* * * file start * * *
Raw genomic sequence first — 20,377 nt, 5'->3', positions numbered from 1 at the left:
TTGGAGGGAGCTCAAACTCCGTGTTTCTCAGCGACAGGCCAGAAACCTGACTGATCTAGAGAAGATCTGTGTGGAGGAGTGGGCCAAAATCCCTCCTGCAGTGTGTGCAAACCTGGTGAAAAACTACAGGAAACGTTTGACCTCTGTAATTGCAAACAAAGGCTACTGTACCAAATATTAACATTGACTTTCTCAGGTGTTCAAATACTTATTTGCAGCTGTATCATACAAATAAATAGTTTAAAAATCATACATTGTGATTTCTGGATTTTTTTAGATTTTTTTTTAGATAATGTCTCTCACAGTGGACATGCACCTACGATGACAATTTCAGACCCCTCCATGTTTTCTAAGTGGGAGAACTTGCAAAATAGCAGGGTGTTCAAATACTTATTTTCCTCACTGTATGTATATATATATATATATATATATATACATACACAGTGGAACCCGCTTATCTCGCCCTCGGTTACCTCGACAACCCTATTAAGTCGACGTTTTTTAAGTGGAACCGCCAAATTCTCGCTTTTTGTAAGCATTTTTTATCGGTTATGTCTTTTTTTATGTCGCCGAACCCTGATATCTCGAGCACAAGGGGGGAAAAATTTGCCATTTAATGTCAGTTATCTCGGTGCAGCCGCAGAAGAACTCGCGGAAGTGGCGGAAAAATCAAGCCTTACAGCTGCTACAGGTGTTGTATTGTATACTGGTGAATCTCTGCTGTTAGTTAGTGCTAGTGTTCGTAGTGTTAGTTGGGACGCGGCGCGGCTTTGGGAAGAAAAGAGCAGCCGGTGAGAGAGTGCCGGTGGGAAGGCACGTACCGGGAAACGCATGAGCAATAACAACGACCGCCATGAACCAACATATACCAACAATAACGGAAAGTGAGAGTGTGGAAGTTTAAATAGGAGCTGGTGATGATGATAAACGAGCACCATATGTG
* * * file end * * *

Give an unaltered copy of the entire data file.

Raw genomic sequence first — 20,377 nt, 5'->3', positions numbered from 1 at the left:
TTGGAGGGAGCTCAAACTCCGTGTTTCTCAGCGACAGGCCAGAAACCTGACTGATCTAGAGAAGATCTGTGTGGAGGAGTGGGCCAAAATCCCTCCTGCAGTGTGTGCAAACCTGGTGAAAAACTACAGGAAACGTTTGACCTCTGTAATTGCAAACAAAGGCTACTGTACCAAATATTAACATTGACTTTCTCAGGTGTTCAAATACTTATTTGCAGCTGTATCATACAAATAAATAGTTTAAAAATCATACATTGTGATTTCTGGATTTTTTTAGATTTTTTTTTAGATAATGTCTCTCACAGTGGACATGCACCTACGATGACAATTTCAGACCCCTCCATGTTTTCTAAGTGGGAGAACTTGCAAAATAGCAGGGTGTTCAAATACTTATTTTCCTCACTGTATGTATATATATATATATATATATATATACATACACAGTGGAACCCGCTTATCTCGCCCTCGGTTACCTCGACAACCCTATTAAGTCGACGTTTTTTAAGTGGAACCGCCAAATTCTCGCTTTTTGTAAGCATTTTTTATCGGTTATGTCTTTTTTTATGTCGCCGAACCCTGATATCTCGAGCACAAGGGGGGAAAAATTTGCCATTTAATGTCAGTTATCTCGGTGCAGCCGCAGAAGAACTCGCGGAAGTGGCGGAAAAATCAAGCCTTACAGCTGCTACAGGTGTTGTATTGTATACTGGTGAATCTCTGCTGTTAGTTAGTGCTAGTGTTCGTAGTGTTAGTTGGGACGCGGCGCGGCTTTGGGAAGAAAAGAGCAGCCGGTGAGAGAGTGCCGGTGGGAAGGCACGTACCGGGAAACGCATGAGCAATAACAACGACCGCCATGAACCAACATATACCAACAATAACGGAAAGTGAGAGTGTGGAAGTTTAAATAGGAGCTGGTGATGATGATAAACGAGCACCATATGTG